Neighbours from hell put more than half off
The mortgage and secured loan broker claims that over half of us (55% or 28 million) would be put off buying a house with ‘neighbours from hell’.
The research shows that we are pretty savvy about what we can fix easily in a prospective new home, and what we can’t. For example, just 4% of us are put off by an overgrown garden – which we can fix – while over a quarter of us (28%) are deterred by an untidy garden next door – which we can’t.
Ian Williams from Ocean Finance said: “It’s good to see that buyers are generally very savvy about what gives a home a lot of potential.
“It isn’t about decoration, which can be changed relatively easily – it’s about how pleasant the area and the house are to live in.
“Buyers also seem to know that more insidious problems like mould are also best avoided unless they have the funds and the time to make all the necessary repairs and changes.”
What puts people off
Noisy neighbours (55%, 28 million people)
Mouldy rooms (49%, 25 million)
The property is in a poor state of repair (43%, 22 million)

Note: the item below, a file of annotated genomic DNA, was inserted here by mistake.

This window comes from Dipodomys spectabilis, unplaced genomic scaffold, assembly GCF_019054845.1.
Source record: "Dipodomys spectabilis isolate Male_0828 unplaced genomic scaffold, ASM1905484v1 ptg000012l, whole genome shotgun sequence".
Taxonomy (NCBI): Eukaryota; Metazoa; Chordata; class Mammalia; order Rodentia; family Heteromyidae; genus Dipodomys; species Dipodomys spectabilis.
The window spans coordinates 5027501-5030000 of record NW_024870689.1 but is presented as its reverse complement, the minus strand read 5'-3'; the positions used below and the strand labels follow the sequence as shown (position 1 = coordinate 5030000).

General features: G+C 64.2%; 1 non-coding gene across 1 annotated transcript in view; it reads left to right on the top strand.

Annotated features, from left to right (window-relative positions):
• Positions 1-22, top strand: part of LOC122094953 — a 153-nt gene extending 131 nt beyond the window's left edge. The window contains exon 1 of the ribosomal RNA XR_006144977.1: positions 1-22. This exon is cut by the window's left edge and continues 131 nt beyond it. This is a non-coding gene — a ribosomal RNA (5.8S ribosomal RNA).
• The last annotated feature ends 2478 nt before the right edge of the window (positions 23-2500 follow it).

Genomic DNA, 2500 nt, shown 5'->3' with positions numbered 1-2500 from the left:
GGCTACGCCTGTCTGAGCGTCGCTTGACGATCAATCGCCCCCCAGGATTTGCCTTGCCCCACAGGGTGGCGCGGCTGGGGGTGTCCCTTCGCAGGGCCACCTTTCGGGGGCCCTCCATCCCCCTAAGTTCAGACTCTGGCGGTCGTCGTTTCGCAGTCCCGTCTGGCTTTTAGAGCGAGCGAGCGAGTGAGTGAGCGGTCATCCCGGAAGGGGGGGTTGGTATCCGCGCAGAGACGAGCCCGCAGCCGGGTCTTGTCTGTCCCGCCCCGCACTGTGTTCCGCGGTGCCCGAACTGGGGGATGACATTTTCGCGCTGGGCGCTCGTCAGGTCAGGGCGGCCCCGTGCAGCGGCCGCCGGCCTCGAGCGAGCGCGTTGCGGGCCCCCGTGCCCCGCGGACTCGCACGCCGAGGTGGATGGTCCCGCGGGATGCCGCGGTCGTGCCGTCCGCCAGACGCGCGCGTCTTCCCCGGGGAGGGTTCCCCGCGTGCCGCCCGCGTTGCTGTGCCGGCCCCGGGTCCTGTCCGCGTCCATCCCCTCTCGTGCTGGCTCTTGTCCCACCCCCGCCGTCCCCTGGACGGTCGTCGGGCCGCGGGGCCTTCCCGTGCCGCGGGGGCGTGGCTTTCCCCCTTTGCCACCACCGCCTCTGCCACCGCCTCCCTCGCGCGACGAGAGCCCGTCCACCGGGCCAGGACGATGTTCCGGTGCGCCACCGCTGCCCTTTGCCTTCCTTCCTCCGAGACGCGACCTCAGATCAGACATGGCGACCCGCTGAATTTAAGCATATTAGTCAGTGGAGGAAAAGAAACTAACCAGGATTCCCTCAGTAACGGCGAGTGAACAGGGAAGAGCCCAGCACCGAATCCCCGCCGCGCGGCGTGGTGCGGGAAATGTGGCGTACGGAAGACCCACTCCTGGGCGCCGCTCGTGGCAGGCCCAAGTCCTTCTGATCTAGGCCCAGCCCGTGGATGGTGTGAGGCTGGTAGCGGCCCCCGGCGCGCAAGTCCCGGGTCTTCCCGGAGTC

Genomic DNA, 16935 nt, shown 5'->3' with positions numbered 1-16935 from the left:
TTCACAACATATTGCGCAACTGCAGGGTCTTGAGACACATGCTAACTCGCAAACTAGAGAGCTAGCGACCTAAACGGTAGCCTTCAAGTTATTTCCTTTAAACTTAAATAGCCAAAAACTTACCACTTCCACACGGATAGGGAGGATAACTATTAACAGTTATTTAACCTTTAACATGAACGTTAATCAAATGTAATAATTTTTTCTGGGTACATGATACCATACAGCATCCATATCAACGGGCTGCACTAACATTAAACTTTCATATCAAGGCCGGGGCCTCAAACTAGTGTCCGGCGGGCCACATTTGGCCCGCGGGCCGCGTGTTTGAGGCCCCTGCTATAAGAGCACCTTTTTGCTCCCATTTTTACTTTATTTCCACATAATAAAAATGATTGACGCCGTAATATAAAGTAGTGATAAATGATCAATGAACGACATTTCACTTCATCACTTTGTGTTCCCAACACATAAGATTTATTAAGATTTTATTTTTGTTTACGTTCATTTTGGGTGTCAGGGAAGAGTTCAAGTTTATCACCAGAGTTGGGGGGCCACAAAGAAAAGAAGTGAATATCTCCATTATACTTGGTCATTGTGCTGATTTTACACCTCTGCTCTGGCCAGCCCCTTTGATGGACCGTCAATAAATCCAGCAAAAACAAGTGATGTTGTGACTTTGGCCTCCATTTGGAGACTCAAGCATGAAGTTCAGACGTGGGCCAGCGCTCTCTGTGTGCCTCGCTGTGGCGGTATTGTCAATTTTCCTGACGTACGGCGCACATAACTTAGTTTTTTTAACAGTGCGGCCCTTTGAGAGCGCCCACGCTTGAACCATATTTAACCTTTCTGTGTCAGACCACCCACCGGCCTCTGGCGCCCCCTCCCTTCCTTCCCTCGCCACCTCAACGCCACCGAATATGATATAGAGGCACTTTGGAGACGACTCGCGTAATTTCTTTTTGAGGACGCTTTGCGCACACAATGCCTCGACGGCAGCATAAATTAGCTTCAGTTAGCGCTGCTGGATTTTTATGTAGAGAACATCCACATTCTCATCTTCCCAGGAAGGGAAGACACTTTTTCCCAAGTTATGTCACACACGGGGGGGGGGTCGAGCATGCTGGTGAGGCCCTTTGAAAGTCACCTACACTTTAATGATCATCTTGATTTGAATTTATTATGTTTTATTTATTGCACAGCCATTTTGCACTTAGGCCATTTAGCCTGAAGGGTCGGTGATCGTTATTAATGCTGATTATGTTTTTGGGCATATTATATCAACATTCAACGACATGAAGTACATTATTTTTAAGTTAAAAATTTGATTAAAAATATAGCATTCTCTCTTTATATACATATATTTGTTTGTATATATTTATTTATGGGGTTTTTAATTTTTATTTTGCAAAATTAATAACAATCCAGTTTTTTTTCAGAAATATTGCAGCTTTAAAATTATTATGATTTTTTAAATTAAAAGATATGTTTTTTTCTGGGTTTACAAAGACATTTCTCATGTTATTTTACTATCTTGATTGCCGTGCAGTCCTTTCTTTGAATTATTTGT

No central heating (30%, 15 million)
Untidy neighbouring gardens (28%, 14 million)
Unpleasant smells, such as smokers or animals (27%, 13.5 million)
Badly kept communal areas in flats or shared housing (16%, 8 million)
No double glazing (14%, 7 million)
Partially completed decorating or building work (8%, 4 million)
Stone cladding (7%, 3.5 million)
Brown/green bathroom suite (4%, 2 million)
Untidy/overgrown garden (4%, 2 million)
The decorating isn’t to our taste (2%, 1 million)
Other big no-nos for buyers are a lack of central heating or double glazing – both of which are likely to lead to high utilities bills and are expensive to fix. Similarly, people with smelly pets would be well advised to banish them to the garden if they are trying to shift their house – and smokers may need to have their cigarettes outside too.
Age is a big factor as well. Younger people are around half as likely to be put off by noisy neighbours (perhaps they are the noisy neighbours). 35% of people age 18-24 say this is an issue compared with 65% of people over 65.
However, older generations seem to be more willing to put up with ‘privations’ than younger people.
For example, people aged 55-64 (25%) and 65+ (27%) are less likely to be deterred by the fact that a house has no central heating than 25-34 year olds are (36%).
They are also half as likely (10% for both 55-64s and 65+) to be bothered by the fact that a house has no double glazing (the figure for both 18-24s and 25-34s is 21%).